Promote Positive Behaviour
In this assignment I am going to explain my understanding about, legislation, frameworks, codes of practice and policies relate to positive behaviour support. Understand the context and use of proactive and reactive strategies. Be able to promote positive Behaviour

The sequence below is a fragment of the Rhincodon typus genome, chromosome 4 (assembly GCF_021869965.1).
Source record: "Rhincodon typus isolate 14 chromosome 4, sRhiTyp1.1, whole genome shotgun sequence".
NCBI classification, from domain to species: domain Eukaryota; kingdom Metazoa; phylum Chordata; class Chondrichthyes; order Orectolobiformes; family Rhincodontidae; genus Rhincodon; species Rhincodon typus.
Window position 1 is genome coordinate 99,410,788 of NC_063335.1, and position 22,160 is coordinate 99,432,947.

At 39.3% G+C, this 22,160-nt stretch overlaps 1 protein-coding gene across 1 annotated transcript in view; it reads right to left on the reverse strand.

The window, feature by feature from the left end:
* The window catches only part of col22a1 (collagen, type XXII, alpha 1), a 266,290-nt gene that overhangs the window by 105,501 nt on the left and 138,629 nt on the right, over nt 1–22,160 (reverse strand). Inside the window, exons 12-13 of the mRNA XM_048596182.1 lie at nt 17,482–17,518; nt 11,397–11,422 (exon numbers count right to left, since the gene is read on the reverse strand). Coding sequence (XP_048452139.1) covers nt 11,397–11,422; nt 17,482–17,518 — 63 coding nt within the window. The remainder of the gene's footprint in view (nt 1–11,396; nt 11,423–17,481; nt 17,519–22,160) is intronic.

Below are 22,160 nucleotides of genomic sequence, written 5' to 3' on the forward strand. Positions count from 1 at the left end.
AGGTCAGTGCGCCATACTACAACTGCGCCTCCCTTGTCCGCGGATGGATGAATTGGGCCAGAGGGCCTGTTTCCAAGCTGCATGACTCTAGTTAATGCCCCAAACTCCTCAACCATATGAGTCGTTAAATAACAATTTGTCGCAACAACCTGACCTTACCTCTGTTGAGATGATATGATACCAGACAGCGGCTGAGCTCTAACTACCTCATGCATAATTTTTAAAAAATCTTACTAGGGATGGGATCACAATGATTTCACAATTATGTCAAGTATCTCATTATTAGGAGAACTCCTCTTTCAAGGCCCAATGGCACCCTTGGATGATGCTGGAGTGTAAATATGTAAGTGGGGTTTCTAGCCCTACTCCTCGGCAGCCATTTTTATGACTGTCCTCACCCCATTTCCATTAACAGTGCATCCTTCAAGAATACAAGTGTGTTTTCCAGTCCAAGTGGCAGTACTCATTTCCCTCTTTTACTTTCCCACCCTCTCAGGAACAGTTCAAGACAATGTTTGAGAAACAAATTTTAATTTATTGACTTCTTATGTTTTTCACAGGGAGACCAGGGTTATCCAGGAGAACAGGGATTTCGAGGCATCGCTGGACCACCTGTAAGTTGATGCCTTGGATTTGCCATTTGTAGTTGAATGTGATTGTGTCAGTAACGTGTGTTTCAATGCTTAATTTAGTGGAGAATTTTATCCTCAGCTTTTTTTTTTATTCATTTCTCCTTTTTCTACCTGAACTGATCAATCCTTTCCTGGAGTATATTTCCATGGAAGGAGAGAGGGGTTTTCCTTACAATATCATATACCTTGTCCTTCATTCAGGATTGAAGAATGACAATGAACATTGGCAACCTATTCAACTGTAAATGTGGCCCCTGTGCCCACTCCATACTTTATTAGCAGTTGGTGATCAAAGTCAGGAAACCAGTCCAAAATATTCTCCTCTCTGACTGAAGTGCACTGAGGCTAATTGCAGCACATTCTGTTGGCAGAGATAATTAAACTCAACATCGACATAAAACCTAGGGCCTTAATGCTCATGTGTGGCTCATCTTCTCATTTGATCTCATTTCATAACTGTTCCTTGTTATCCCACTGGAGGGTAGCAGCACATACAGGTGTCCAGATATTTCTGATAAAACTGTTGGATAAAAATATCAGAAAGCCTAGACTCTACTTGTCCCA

Be able to Respond Appropriately to Incidents of Challenging Behaviour. People with learning disabilities show behaviours which present a significant challenge for those caring for them. Such behaviours may include aggression, destructive behaviours or self-harm. Individuals with more severe disabilities and those with additional disabilities such as sensory impairment’s and communication disorders are more likely to demonstrate challenging behaviour. Many forms of challenging behaviour are thought of as being functional and adaptive responses to challenging situations, in that they serve as a way of communication with the people with whom they interact (e.g. stopping unwanted attention, attracting attention or attempting to explain they are experiencing pain). Some forms of challenging behaviour may be linked to mental health problems, such as depression. The most important way in the reduction of challenging behaviour is for the individual to have a thorough assessment to find out the function of the behaviour. This is known as a functional behavioural assessment and is used to create an individual’s support plan. Positive behaviour support aims to teach the individual new behaviours and enable them to achieve what they want to achieve. Understand how legislation, frameworks, codes of practice and policies relate to positive behaviour support. In all aspects of my role I am regulated by my company’s policies and government legislation. The human rights act 1998, the disabled person act 1986, disability and discrimination act 1996, Health and safety at work act 1974, the equality act 2010. I have been trained in Mandatory courses, for example protecting vulnerable adults(safeguarding) Strategies for Crisis intervention and prevention (S.C.I.P) Autism Awareness, and working safely, making sure I understand the legal policies put in place to provide the best care for the people who I support. S.C.I.P focuses on positive techniques and how to deescalate behaviour. This allows staff to be consistent in their approach when dealing with challenging behaviour. By following the S.C.I.P policy I am able to reinforce positive behaviour and good skills in listening and learning as well as helping the individuals that I support feel safe and secure knowing that I am able to deal with their behaviours if they occur. Restrictive interventions are defined as any method which restricts the movement of an individual by physical means, including mechanical means (using straps) physical (holding) chemical restraint (using drugs). For example I support an individual who is prescribed medication (Lorazepam) by his physiatrist, to be used when he starts to become agitated. This is given to the customer as a last resort, when we have explored all other options for example is he in pain? Restrictive interventions should only be used as a matter of urgency to prevent imminent and serious harm to the individual or other people, be used in the best interests of the person with learning disabilities, and only used alongside other strategies to help people learn to behave in non-challenging ways. Interventions need to be used in a context of a risk assessment. Incidents should be investigated and followed up, ensuring staff and customers get sufficient post-intervention support, risk assessments should be reviewed regularly to identify factors contributing to incidents, and associated action must be taken, to reduce those risks. Planned interventions should be agreed in advance at a multi-disciplinary meeting by relevant professionals working in consultation with the customer, his or her carers, and an independent advocate if...
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